I have a question for Language Log. My sister in Malaysia recently bought an MP3 player with a feature listed as “The fire cow charging”. My father figured out that it meant a transformer or power adapter, but he couldn’t come up with a plausible explanation. An acquaintance from Hong Kong responded
Ask Language Log: cow evolution in Hong Kong. June 3, 2017 @ 12:11 pm· Filed Taboo vocabulary. From Hwa Shi-Hsia: I have a question for Language Log. My sister in Malaysia recently bought an MP3 player with a feature listed as “The fire cow charging”. Many of the debates over Chinese language issues that keep coming up on Language Log
The first thing we have to take into consideration is that Literary Sinitic / Classical Chinese (LS/CC) is a dead language, i.e., a book / written language (shūmiànyǔ 書面語). Nobody has spoken it for the purpose of spontaneous, unrehearsed conversation for thousands of years.
You have stress! Not resolved! The latest “viral video” to become a global sensation via the Youtube website is a six-minute clip from Hong Kong called “Bus Uncle” (or …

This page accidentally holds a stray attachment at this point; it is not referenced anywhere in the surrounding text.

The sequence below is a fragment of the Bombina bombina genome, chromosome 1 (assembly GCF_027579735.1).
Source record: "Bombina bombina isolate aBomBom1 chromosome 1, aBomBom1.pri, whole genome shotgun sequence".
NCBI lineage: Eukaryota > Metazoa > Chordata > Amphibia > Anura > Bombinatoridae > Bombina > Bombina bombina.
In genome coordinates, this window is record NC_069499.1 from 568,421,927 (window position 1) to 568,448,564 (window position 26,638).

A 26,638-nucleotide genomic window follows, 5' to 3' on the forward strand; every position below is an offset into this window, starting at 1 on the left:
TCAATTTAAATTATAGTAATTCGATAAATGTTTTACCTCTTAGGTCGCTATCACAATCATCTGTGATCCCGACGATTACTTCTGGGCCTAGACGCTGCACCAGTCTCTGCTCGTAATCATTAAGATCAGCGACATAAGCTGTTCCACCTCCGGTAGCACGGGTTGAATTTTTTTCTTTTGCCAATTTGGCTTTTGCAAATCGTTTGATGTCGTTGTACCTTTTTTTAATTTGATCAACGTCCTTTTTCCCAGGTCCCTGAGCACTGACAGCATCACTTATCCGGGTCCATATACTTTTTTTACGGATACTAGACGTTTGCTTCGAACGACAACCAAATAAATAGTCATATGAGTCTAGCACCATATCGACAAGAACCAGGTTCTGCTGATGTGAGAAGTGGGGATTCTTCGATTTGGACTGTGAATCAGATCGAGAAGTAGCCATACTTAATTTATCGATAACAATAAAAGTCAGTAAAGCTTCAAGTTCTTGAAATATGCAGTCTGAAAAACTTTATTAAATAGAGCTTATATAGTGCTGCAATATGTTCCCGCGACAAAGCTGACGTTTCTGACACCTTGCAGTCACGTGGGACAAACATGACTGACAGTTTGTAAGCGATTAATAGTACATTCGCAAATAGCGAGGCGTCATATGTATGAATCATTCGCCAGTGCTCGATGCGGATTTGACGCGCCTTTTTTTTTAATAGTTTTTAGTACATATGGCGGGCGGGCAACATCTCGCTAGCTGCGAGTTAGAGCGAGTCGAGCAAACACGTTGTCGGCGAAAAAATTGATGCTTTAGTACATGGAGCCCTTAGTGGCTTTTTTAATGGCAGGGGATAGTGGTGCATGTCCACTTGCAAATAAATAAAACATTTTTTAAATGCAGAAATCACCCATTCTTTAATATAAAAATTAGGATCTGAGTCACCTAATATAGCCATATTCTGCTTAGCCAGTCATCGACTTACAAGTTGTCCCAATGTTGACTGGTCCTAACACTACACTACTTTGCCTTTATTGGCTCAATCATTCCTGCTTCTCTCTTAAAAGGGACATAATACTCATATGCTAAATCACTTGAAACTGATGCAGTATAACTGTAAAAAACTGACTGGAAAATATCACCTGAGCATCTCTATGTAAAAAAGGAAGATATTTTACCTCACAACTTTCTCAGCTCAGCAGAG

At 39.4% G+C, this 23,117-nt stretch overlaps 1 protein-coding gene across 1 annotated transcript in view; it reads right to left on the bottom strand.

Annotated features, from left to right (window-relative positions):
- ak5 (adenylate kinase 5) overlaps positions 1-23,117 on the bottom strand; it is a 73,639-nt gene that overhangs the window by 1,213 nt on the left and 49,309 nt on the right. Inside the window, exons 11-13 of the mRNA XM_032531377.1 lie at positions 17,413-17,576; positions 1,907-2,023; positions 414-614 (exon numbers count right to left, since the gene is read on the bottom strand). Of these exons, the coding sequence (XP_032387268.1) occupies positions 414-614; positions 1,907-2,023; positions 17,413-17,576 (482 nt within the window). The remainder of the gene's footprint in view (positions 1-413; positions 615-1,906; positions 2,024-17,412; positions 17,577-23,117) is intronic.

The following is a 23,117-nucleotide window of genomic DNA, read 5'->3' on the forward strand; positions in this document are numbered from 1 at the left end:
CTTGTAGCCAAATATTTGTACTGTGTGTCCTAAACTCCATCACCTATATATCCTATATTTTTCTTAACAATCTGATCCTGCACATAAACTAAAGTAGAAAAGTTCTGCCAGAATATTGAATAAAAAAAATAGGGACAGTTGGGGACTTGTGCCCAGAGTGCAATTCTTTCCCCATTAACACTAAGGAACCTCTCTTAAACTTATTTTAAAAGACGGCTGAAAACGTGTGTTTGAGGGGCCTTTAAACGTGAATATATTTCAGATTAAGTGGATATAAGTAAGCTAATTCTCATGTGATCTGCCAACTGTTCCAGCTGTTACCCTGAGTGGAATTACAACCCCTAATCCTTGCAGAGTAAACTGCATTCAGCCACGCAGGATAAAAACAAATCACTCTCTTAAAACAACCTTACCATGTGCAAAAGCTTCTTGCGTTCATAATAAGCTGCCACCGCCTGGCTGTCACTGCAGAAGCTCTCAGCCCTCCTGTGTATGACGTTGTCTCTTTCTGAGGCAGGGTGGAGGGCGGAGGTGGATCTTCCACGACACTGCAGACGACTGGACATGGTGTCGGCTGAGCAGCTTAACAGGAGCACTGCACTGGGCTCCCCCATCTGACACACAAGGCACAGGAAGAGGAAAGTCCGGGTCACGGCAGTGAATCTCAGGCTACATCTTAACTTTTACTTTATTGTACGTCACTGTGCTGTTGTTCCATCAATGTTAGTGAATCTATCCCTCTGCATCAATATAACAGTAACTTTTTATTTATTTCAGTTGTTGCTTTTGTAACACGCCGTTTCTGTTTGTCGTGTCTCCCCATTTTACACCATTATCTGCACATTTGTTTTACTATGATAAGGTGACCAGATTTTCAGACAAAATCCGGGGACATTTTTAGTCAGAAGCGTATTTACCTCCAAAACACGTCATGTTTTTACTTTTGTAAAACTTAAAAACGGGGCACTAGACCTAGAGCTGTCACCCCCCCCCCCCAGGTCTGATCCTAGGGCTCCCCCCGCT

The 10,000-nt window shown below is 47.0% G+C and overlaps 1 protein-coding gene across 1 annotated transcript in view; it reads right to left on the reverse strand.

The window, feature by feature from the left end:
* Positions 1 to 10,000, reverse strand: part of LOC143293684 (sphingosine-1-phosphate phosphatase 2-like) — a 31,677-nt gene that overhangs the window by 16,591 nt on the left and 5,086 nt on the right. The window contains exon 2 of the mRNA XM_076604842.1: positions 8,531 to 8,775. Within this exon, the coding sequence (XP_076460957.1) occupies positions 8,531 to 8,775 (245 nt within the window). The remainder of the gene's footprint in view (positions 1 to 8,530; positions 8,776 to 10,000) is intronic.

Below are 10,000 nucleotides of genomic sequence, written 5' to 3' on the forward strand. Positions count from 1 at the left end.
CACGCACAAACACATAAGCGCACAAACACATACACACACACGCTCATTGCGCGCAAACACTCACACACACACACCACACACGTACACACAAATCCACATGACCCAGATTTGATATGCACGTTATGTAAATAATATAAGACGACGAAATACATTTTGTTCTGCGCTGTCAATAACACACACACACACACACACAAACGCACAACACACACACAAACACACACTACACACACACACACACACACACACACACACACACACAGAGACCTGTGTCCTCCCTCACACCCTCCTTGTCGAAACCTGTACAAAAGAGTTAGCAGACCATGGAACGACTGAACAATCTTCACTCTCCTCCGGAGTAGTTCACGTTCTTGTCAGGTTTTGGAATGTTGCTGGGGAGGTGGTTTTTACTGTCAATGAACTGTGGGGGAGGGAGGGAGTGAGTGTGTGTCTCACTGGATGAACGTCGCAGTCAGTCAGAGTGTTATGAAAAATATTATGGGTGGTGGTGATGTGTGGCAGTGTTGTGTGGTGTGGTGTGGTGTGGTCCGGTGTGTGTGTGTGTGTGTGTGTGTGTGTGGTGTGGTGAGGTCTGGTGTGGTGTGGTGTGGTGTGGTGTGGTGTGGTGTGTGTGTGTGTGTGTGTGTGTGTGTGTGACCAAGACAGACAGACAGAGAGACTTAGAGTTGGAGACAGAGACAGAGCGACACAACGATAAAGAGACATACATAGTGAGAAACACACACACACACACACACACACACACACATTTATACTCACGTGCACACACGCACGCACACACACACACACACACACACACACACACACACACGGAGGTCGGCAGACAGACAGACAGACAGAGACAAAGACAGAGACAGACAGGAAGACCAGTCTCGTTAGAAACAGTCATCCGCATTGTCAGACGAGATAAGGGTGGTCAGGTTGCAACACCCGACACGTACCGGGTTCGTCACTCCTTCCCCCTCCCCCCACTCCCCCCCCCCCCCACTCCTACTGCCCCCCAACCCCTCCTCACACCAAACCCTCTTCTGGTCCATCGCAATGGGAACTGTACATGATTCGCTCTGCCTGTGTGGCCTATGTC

Ben Zimmer is a regular contributor to Language Log, a group blog on language and linguistics. The latest “viral video” to become a global sensation via the Youtube website is a six-minute clip from Hong Kong called “Bus Uncle” (or “Uncle Bus,” as Wikipedia currently renders it). The evolution …
Aug 24, 2009 · I worked at an Australian company in Hong Kong were English was the formal language of the office and the language of the handfull of managers while Cantonese was the native language of most of the staff.
Is the wifi password protected? How long is street parking and how much is it?
A commenter on Language Log sums this up for Cantonese songs written in Modern Written Chinese: I find that Cantonese songs produced in Hong Kong, including the one above, tend to use somewhat bookish language and unusual turns of the phrase that are not commonly seen in Mandarin songs.
The principal language of Hong Kong is standard Cantonese (粵語, 廣州話, 廣東話, 廣府話, 白話, 本地話), spoken by 87.5% of the population at home daily. As an official language, it is used in education, broadcasting, government administration, legislation and judiciary, as well as for daily communication.